Next we enter some information for the HX Cluster itself – cluster name, management and data IP addresses, HX Data Platform Controller VM password as well as the vCenter Datacenter name and vCenter Cluster name. Also, at the bottom of this page (not displayed in the screenshot below) is an option that is NOT selected by default and which you’ll want to enable: “Optimize for VDI Only Deployments”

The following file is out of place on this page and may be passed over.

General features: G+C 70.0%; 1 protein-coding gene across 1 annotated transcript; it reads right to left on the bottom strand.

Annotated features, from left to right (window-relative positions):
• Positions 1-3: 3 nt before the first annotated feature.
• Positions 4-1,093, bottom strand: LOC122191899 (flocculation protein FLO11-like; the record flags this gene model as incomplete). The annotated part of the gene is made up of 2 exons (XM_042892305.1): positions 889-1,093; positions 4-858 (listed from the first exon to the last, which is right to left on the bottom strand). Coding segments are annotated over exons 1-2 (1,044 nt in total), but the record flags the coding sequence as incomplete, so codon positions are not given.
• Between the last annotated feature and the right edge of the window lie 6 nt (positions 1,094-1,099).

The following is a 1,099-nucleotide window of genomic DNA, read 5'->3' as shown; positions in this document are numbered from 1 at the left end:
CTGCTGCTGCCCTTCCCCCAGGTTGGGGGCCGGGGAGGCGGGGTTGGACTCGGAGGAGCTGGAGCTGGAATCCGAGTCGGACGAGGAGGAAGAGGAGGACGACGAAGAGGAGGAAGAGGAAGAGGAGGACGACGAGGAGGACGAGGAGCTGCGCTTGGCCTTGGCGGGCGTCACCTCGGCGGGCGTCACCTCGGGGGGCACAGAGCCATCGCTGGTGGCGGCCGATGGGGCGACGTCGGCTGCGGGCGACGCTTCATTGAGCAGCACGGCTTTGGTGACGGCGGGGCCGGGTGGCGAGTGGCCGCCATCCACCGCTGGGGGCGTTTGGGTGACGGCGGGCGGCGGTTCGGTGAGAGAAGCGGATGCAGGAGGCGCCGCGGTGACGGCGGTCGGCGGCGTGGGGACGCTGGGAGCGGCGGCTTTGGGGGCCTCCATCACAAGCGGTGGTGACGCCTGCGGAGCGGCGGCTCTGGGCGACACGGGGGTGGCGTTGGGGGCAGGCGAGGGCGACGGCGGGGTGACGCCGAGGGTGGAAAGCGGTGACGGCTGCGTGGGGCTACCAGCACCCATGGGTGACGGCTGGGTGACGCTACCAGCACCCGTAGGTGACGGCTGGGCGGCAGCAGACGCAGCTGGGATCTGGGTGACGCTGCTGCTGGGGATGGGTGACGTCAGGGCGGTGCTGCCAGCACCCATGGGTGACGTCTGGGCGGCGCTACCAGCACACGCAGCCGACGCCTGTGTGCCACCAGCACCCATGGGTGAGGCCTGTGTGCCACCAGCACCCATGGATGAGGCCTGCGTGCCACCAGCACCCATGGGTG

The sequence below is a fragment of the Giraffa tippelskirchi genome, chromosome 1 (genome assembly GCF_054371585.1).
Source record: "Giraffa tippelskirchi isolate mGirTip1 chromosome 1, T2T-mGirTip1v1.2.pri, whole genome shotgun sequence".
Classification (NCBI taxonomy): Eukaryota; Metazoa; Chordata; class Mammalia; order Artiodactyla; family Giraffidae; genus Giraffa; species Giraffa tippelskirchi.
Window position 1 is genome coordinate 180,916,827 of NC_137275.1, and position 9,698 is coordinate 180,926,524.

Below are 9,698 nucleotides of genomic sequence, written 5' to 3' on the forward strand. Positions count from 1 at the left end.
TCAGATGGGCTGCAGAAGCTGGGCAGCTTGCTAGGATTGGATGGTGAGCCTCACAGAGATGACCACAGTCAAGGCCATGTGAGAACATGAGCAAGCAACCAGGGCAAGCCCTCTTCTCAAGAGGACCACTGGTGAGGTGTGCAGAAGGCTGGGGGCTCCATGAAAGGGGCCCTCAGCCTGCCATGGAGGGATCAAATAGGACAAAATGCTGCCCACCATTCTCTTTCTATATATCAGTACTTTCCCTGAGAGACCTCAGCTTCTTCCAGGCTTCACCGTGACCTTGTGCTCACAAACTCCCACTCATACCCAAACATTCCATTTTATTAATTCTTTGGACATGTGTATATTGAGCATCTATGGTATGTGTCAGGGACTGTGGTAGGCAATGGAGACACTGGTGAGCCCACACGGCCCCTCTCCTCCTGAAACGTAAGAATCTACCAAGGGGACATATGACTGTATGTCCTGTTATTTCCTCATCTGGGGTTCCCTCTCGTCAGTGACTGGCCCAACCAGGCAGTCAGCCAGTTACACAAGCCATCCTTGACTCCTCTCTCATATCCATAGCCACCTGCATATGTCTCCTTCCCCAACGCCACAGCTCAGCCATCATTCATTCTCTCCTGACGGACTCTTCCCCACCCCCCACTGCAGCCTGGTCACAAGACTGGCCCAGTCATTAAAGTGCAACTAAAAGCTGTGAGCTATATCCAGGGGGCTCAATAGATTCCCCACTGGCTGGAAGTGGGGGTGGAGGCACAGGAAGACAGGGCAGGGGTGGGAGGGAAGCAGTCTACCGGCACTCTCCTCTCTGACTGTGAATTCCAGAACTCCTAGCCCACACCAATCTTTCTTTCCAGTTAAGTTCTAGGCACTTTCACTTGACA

This page is also the last of the configuration screens. You’ll notice the “Continue” button in the bottom-right is now a “Start” button. Once you click “Start” feel free to go chat with co-workers, maybe clean up your Inbox or go tell your boss, “…the HyperFlex install’s almost done. Early lunch…?” Or if you’re like me, put your feet up and enjoy your extra-strong coffee while the progress bar continues to move forward as the HX Installer does its thing. It will step through a Validation process and then UCS Configuration, Hypervisor Configuration and then additional validations prior to deploying. It will go through additional validations prior to the Cluster Creation process. All along, the checks and balances will alert you if there is an incorrect or misconfigured setting and give you the option to correct it prior to continuing. For example, I had mistyped a Default Gateway setting but was back in business two minutes later after correcting my mistake. Something else that’s really nice about this process – if you have to go back and change a setting or correct an input, you don’t lose any of your other work, as all other settings will be maintained.